In theory, as long as workers earn minimum wage, that should be sufficient. In practice, it often is not. Studies suggest that many employers routinely ignore federal requirements to make up the difference between $2.13 and $7.25. This may be deliberate avoidance of the law, but it may also be due to inconvenience and impracticality. As Saru Jayaraman, founder of Restaurant Opportunities Center (ROC), explains, employers “have to count hour by hour to make sure that tips make up the difference for every worker for every hour they’ve worked.” The Economic Policy Institute notes it is instead “up to the employees to know and understand this law.” Many employees, however, are unaware of the minimum wage requirements. Even when they are aware of their rights and file official complaints, “[e]nforcement is not just difficult, it’s practically impossible.”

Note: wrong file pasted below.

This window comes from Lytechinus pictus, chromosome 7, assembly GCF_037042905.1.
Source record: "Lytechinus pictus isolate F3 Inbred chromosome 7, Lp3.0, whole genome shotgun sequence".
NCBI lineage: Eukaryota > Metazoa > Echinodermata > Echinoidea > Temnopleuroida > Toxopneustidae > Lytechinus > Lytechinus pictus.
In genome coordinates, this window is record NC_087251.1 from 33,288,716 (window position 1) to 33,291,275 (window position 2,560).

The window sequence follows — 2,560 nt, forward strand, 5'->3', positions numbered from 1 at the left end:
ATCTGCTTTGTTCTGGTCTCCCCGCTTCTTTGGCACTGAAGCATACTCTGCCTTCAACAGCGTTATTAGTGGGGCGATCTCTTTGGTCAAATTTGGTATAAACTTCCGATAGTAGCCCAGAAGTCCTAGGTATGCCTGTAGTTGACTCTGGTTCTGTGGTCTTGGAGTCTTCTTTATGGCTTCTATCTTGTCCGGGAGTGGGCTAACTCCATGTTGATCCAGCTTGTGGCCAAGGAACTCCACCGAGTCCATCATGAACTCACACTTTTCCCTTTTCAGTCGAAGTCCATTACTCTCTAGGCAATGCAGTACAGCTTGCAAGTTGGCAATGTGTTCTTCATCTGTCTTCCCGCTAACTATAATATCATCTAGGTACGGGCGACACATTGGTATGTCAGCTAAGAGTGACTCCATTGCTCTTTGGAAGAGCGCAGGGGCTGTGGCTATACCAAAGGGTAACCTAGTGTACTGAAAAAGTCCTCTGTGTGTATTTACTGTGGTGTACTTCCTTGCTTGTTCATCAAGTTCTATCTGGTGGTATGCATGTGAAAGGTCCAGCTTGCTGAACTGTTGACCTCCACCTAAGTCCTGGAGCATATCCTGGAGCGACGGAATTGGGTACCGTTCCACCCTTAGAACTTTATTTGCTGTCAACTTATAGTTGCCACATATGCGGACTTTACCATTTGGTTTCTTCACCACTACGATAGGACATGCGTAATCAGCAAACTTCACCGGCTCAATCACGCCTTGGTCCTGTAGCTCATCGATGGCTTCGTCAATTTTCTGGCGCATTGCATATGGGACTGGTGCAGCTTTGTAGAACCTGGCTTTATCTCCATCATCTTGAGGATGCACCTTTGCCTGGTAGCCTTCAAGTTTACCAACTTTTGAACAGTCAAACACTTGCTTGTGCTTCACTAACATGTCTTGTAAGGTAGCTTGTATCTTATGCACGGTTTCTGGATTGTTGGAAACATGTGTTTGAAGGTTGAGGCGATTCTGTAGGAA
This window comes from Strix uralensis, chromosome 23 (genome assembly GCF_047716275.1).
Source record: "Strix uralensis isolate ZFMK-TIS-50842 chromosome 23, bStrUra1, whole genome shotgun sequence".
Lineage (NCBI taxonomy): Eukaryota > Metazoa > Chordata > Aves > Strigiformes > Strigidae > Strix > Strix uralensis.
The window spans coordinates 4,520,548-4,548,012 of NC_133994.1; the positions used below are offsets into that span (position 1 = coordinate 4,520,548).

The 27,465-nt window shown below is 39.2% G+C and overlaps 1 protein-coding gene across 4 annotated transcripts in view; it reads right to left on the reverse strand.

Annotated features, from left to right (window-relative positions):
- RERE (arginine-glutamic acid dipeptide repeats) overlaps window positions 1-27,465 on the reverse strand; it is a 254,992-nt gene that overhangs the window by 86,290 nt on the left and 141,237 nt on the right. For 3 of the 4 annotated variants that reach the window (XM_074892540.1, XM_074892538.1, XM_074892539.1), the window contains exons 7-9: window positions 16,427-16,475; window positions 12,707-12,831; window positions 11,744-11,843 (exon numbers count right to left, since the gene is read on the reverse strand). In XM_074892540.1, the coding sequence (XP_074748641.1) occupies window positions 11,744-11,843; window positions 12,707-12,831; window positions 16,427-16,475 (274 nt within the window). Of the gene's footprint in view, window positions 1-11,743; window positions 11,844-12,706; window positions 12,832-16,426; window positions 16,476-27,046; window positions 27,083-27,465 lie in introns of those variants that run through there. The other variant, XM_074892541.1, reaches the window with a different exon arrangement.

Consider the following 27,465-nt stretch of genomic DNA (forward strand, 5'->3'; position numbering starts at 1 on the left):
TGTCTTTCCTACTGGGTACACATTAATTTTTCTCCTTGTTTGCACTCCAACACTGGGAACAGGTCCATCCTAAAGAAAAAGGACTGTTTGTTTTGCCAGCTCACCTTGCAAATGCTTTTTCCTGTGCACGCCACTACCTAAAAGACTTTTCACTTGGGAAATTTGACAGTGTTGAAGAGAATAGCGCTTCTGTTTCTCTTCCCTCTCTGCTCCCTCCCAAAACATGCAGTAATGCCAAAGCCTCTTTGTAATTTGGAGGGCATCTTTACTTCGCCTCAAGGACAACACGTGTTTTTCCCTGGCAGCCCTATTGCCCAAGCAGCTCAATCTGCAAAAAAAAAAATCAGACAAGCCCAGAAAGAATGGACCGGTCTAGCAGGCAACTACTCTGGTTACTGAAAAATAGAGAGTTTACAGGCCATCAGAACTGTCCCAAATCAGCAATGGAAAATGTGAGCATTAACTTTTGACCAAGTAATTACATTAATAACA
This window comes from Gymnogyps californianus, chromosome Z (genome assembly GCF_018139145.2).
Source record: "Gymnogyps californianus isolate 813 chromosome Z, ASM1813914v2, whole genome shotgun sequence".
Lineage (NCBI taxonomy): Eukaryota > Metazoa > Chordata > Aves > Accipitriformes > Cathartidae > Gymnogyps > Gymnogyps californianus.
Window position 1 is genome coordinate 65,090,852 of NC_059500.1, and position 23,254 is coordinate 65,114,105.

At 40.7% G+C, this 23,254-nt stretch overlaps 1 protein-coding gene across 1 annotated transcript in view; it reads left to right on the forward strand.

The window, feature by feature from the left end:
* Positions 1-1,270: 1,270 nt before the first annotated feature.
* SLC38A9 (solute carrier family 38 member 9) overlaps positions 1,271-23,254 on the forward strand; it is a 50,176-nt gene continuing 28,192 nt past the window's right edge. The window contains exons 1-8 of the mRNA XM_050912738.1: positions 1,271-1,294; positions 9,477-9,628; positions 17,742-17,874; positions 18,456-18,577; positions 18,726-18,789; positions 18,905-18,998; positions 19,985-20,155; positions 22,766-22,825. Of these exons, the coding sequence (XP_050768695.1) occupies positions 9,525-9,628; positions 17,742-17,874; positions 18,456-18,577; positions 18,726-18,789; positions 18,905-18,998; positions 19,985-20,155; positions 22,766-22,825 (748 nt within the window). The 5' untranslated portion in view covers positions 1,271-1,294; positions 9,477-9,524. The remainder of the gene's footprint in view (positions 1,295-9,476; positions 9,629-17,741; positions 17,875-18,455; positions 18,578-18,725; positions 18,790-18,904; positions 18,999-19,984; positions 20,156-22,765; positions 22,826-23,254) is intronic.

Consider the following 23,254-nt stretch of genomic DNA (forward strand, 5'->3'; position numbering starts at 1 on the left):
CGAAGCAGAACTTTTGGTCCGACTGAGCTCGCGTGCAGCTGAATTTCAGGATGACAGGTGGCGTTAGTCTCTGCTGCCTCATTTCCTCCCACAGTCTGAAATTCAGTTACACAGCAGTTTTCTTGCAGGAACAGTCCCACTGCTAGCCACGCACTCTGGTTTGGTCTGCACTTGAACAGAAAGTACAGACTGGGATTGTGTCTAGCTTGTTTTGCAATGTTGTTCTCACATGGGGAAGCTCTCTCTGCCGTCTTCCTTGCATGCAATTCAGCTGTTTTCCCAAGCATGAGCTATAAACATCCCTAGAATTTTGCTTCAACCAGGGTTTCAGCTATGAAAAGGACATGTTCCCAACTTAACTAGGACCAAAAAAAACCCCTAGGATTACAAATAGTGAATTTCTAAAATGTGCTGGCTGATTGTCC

Finally, minimum wage rarely equates to a living wage, and even with tips many restaurant workers earn wages just above the minimum. According to a 2011 study by the Economic Policy Institute, “tipped workers are more than twice as likely (and waiters almost three times as likely) to fall under the federal poverty line” and nearly three times as likely to rely on food stamps. A 2014 White House report noted that the issue is particularly salient for women, who account for 72% of all workers in predominantly tipped occupations. The tipped minimum wage “creates a system in which the workers are living completely off the mercy and largess of customers” – which leads to insecurity, instability, and tolerance of sexual harassment.

Sexual Harassment

Many tipped restaurant workers report tolerating sexual harassment because they depend on customers for their wages. In October 2014, ROC released a startling report, The Glass Floor: Sexual Harassment in the Restaurant Industry, detailing rampant sexual harassment of workers in the restaurant industry. It notes: